But look again; inured to shade
Your eyes now faintly trace
A stalwart form, a massive head,
A firm, determined face. 

Black Spanish locks, a sunburnt cheek,
A brow high, broad, and white,
Where every furrow seems to speak
Of mind and moral might.
Is that her god ? I cannot tell;
Her eye a moment met
Th' impending picture, then it fell
Darkened and dimmed and wet.
A moment more, her task is done,
And seale...Read More

by Whittier, John Greenleaf
...mist and spray, 
Like white-winged sea-birds on their way! 

Onward they glide, -- and now I view 
Their iron-armed and stalwart crew; 
Joy glistens in each wild blue eye, 
Turned to green earth and summer sky. 
Each broad, seamed breast has cast aside 
Its cumbering vest of shaggy hide; 
Bared to the sun and soft warm air, 
Streams back the Northmen's yellow hair. 
I see the gleam of axe and spear, 
A sound of smitten shields I hear, 
Keeping a harsh and fitting time...Read More

by Lawson, Henry
...human stream 
Went pouring to the West. 

The rough bush roads re-echoed 
The bar-room's noisy din, 
When troops of stalwart horsemen 
Dismounted at the inn. 
And oft the hearty greetings 
And hearty clasp of hands 
Would tell of sudden meetings 
Of friends from other lands; 
When, puzzled long, the new-chum 
Would recognise at last,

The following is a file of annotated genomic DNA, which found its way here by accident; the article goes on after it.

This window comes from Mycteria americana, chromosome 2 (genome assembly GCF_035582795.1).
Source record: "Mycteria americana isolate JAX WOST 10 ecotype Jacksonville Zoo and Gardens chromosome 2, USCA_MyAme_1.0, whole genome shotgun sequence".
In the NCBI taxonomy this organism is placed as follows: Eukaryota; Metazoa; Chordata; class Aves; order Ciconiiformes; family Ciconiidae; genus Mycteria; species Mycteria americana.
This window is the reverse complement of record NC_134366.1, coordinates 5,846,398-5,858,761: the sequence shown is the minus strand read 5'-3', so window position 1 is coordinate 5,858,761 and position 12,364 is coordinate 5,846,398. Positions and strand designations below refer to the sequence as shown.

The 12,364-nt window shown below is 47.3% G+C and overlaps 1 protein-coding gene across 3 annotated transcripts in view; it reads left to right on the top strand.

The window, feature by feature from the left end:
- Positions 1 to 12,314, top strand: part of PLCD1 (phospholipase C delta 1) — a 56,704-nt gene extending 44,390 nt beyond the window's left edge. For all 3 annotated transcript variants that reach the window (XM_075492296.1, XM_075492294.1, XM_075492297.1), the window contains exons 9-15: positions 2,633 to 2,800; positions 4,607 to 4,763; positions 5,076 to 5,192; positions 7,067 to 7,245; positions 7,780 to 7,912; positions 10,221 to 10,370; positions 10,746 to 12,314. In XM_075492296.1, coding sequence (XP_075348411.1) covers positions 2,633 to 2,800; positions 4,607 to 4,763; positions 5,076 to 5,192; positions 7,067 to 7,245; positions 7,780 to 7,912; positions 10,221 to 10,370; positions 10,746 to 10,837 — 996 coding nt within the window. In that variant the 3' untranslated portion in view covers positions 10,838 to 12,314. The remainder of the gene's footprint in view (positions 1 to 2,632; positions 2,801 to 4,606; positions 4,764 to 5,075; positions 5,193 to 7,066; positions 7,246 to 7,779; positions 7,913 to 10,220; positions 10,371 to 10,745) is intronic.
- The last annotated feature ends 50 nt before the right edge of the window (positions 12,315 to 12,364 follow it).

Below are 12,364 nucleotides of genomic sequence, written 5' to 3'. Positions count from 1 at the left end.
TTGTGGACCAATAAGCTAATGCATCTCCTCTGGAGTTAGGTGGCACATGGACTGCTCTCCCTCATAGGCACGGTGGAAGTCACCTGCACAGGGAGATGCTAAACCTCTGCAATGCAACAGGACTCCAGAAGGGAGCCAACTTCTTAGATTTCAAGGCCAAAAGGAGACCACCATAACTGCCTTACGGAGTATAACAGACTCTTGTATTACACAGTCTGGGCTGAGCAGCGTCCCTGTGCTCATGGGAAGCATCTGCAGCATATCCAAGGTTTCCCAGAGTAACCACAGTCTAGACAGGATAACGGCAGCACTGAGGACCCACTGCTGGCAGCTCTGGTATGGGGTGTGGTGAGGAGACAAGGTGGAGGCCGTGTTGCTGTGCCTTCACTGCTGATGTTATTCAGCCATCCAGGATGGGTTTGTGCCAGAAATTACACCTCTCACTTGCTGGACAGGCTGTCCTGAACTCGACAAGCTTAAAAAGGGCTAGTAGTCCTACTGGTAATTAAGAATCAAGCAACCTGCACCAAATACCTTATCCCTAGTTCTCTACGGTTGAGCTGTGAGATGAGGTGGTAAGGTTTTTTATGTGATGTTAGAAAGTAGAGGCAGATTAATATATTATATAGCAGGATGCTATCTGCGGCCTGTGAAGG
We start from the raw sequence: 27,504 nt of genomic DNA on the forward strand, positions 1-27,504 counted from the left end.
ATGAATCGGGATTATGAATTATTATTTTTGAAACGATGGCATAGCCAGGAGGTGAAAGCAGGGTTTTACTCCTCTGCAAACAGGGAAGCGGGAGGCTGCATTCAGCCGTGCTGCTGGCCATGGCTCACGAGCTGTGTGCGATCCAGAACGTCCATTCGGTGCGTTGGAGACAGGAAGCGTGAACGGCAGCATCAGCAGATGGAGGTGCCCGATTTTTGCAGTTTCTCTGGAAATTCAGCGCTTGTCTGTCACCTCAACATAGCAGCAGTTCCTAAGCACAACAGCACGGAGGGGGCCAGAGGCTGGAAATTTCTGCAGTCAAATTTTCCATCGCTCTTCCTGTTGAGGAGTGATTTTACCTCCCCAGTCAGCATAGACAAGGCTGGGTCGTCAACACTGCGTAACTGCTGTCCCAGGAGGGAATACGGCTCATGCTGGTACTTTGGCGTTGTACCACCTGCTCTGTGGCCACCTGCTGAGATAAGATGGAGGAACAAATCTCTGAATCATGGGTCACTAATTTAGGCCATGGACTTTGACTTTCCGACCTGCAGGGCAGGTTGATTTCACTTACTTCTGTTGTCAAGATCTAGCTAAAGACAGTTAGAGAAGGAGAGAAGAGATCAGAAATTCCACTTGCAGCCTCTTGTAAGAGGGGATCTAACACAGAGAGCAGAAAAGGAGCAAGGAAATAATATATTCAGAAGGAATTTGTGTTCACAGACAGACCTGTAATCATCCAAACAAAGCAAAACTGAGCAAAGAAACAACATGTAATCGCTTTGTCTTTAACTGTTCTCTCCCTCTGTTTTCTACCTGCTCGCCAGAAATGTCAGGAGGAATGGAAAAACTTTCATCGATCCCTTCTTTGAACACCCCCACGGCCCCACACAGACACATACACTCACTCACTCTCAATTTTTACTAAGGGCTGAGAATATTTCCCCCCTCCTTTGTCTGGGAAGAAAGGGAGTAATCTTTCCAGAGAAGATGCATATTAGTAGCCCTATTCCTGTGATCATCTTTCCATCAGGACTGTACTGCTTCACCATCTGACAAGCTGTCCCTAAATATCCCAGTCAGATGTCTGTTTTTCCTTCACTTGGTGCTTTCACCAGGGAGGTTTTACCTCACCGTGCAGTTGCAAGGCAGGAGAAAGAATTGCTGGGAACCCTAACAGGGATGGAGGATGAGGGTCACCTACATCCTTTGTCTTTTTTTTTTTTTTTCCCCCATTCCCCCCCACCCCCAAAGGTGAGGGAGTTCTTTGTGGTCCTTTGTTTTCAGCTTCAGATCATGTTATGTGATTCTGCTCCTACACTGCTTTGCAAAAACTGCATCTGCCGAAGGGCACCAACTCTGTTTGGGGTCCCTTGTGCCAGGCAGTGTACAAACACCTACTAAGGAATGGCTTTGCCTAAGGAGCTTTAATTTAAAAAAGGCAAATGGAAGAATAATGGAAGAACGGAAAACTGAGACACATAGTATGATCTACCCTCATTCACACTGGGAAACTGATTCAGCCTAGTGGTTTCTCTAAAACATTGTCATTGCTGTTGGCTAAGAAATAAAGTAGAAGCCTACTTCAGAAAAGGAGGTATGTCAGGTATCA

Behind a bronzed and bearded skin, 
A comrade of the past. 

And when the cheery camp-fire 
Explored the bush with gleams, 
The cam...Read More

by Service, Robert William
...e the gloom of London and you seek a glowing land,
 Where all except the flag is strange and new,
There's a bronzed and stalwart fellow who will grip you by the hand,
 And greet you with a welcome warm and true;
For he's your younger brother, the one you sent away
 Because there wasn't room for him at home;
And now he's quite contented, and he's glad he didn't stay,
 And he's building Britain's greatness o'er the foam.

When the giant herd is moving at the rising of the s...Read More

by Service, Robert William
...e sky.

Oaks against the sky,
Ramparts of leaves high-hurled,
Staunch to stand and defy
All the winds of the world;
Stalwart and proud and free,
Firing the man in me
To try and again to try -
Oaks against the sky.

Olives against the sky
Of evening, limpidly bright;
Tranquil and soft and shy,
Dreaming in amber light;
Breathing the peace of life,
Ease after toil and strife . . .
Hark to their silver sigh!
Olives against the sky.

Cypresses glooming the ...Read More

Dont forget to view our wonderful member Stalwart poems.